Debit and credit card fraud cases skyrocket

Debit and credit card fraud cases skyrocket »Play Video
TRI-CITIES, Wash. -- It started with one of your Facebook tips. Telling us that you've become a victim of credit and debit card fraud. KEPR looked into the problem and learned there is a common denominator.

Caren Heinze has been a victim of debit card fraud three times in the last week.

"I was sitting at the computer and I got a phone call and it said 'Chase Fraud' and I kinda went, hmm."

One of them was an overseas charge. The other two in Ohio - totaling over $500.

"She said, well it was in Ohio, and I said, well I'm standing here in Washing State!"

And she's not alone. Dozens of you told KEPR, the same is happening to you.

"There has been an increase in both debit and credit card fraud," said Assistant VP of Marketing at Gesa Credit Union, Brian Griffith.

Brian says people use their cards more around the holidays, creating more opportunity for fraudsters. He also says the recent super-typhoon in the Philippines is a major contributor.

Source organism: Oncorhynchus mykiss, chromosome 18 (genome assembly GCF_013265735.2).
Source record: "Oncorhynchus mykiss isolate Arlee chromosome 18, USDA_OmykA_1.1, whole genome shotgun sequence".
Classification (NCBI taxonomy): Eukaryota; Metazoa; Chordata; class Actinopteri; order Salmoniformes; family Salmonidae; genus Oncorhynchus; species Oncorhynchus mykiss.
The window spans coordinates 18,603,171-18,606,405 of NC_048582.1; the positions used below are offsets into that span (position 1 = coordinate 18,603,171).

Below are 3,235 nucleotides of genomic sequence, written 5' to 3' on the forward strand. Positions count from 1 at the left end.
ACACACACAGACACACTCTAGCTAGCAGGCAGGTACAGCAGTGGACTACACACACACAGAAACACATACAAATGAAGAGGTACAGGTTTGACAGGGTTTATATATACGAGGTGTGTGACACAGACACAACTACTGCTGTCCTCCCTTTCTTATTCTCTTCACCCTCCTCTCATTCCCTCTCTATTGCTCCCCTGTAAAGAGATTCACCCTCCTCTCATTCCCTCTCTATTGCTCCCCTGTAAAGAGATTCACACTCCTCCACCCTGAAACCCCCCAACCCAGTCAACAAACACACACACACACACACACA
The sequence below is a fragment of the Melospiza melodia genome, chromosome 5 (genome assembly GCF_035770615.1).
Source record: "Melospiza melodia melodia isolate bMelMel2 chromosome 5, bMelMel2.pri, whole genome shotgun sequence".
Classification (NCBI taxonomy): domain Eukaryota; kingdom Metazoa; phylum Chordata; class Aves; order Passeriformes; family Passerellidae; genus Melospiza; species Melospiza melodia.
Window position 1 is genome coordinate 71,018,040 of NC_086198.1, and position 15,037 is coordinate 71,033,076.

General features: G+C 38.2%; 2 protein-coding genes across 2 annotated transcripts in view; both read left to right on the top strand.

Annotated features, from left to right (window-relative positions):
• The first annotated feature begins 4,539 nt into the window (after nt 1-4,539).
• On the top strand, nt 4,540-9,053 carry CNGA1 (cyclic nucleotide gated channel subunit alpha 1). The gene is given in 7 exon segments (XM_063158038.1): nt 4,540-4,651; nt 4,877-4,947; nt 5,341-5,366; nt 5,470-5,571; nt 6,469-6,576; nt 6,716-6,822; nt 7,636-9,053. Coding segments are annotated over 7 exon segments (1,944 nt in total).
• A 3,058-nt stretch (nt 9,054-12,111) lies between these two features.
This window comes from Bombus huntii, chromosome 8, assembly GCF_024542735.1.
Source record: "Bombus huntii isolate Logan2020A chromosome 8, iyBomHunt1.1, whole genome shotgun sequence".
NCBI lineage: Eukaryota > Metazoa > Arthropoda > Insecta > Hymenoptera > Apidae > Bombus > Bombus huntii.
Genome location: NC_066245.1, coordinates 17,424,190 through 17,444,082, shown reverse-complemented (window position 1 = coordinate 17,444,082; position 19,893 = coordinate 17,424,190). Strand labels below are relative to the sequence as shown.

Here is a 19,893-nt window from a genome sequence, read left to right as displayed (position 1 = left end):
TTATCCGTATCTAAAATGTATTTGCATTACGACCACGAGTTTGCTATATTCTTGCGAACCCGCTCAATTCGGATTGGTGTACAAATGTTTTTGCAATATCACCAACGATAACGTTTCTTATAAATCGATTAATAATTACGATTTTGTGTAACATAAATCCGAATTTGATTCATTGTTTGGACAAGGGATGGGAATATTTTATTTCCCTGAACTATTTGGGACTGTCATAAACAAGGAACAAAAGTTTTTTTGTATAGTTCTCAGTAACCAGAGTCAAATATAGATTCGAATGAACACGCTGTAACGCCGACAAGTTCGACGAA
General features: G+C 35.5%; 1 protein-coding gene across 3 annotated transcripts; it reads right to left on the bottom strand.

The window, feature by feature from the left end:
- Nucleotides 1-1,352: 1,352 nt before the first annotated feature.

"Fraudsters are opportunistic, they look for any opportunity to capture other peoples info even if that's a tragedy or a holiday."

Now many of you had told us you had charges for gas show up on your statement, but it wasn't you. The pump is an easy place for fraudsters to slide your card without any extra verification.

Caren says it's frustrating how hard she works each and every day for her money, only for this to happen to her.

"Someone is just sliding your card, having a good time and ya know they're eating lunch and fillin up their gas tank, buyin their steaks for dinner that night, and you're eatin a bowl of cereal."

All with the same money - hers! This year, Caren says she will be hesitant to online shop. All the buzz making her think twice.

If you feel you've become a victim of fraud, call your bank immediately. You should be able to get back any money lost.